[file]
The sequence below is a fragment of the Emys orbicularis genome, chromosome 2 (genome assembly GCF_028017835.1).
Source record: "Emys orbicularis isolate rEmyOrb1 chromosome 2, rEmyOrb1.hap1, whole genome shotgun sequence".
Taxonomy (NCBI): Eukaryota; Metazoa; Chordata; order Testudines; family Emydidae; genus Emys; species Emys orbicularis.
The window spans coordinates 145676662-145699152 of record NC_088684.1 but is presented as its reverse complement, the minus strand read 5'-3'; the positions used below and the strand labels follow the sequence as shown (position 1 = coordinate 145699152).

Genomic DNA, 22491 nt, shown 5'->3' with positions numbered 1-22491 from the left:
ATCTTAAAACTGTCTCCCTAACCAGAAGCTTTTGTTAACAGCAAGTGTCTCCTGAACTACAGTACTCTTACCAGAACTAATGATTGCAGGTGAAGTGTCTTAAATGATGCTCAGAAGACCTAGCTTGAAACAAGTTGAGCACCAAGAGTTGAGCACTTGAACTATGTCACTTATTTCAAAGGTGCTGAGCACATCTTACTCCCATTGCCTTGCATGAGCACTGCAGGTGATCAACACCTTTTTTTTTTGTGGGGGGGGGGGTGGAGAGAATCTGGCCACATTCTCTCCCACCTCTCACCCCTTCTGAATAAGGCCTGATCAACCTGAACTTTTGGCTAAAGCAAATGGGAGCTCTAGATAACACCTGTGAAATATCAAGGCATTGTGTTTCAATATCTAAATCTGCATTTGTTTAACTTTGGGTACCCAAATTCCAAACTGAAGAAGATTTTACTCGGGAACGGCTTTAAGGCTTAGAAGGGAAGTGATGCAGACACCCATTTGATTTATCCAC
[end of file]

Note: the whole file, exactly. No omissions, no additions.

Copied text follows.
The sequence below is a fragment of the Emys orbicularis genome, chromosome 2 (genome assembly GCF_028017835.1).
Source record: "Emys orbicularis isolate rEmyOrb1 chromosome 2, rEmyOrb1.hap1, whole genome shotgun sequence".
Taxonomy (NCBI): Eukaryota; Metazoa; Chordata; order Testudines; family Emydidae; genus Emys; species Emys orbicularis.
The window spans coordinates 145676662-145699152 of record NC_088684.1 but is presented as its reverse complement, the minus strand read 5'-3'; the positions used below and the strand labels follow the sequence as shown (position 1 = coordinate 145699152).

Genomic DNA, 22491 nt, shown 5'->3' with positions numbered 1-22491 from the left:
ATCTTAAAACTGTCTCCCTAACCAGAAGCTTTTGTTAACAGCAAGTGTCTCCTGAACTACAGTACTCTTACCAGAACTAATGATTGCAGGTGAAGTGTCTTAAATGATGCTCAGAAGACCTAGCTTGAAACAAGTTGAGCACCAAGAGTTGAGCACTTGAACTATGTCACTTATTTCAAAGGTGCTGAGCACATCTTACTCCCATTGCCTTGCATGAGCACTGCAGGTGATCAACACCTTTTTTTTTTGTGGGGGGGGGGGTGGAGAGAATCTGGCCACATTCTCTCCCACCTCTCACCCCTTCTGAATAAGGCCTGATCAACCTGAACTTTTGGCTAAAGCAAATGGGAGCTCTAGATAACACCTGTGAAATATCAAGGCATTGTGTTTCAATATCTAAATCTGCATTTGTTTAACTTTGGGTACCCAAATTCCAAACTGAAGAAGATTTTACTCGGGAACGGCTTTAAGGCTTAGAAGGGAAGTGATGCAGACACCCATTTGATTTATCCAC